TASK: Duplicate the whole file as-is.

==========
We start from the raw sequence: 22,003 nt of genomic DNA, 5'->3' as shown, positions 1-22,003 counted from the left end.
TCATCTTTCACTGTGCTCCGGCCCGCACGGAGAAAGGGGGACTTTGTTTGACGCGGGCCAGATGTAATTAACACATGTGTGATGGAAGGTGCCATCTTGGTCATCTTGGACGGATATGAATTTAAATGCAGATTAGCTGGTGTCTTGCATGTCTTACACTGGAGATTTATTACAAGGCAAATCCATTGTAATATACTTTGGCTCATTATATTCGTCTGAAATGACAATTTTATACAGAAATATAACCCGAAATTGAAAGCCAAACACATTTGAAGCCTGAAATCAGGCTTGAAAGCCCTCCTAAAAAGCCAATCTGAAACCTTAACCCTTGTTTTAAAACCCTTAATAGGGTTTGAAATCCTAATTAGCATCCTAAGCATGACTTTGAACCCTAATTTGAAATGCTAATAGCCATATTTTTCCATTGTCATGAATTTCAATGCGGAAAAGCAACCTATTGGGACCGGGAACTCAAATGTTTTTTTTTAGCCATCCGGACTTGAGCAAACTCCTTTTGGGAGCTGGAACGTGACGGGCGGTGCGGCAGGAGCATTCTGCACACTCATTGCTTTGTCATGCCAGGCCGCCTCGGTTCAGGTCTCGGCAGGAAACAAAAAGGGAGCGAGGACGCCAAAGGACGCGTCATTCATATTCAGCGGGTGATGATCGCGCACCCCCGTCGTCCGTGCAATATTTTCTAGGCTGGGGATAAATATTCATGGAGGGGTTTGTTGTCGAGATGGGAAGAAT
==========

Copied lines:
We start from the raw sequence: 22,003 nt of genomic DNA, 5'->3' as shown, positions 1-22,003 counted from the left end.
TCATCTTTCACTGTGCTCCGGCCCGCACGGAGAAAGGGGGACTTTGTTTGACGCGGGCCAGATGTAATTAACACATGTGTGATGGAAGGTGCCATCTTGGTCATCTTGGACGGATATGAATTTAAATGCAGATTAGCTGGTGTCTTGCATGTCTTACACTGGAGATTTATTACAAGGCAAATCCATTGTAATATACTTTGGCTCATTATATTCGTCTGAAATGACAATTTTATACAGAAATATAACCCGAAATTGAAAGCCAAACACATTTGAAGCCTGAAATCAGGCTTGAAAGCCCTCCTAAAAAGCCAATCTGAAACCTTAACCCTTGTTTTAAAACCCTTAATAGGGTTTGAAATCCTAATTAGCATCCTAAGCATGACTTTGAACCCTAATTTGAAATGCTAATAGCCATATTTTTCCATTGTCATGAATTTCAATGCGGAAAAGCAACCTATTGGGACCGGGAACTCAAATGTTTTTTTTTAGCCATCCGGACTTGAGCAAACTCCTTTTGGGAGCTGGAACGTGACGGGCGGTGCGGCAGGAGCATTCTGCACACTCATTGCTTTGTCATGCCAGGCCGCCTCGGTTCAGGTCTCGGCAGGAAACAAAAAGGGAGCGAGGACGCCAAAGGACGCGTCATTCATATTCAGCGGGTGATGATCGCGCACCCCCGTCGTCCGTGCAATATTTTCTAGGCTGGGGATAAATATTCATGGAGGGGTTTGTTGTCGAGATGGGAAGAAT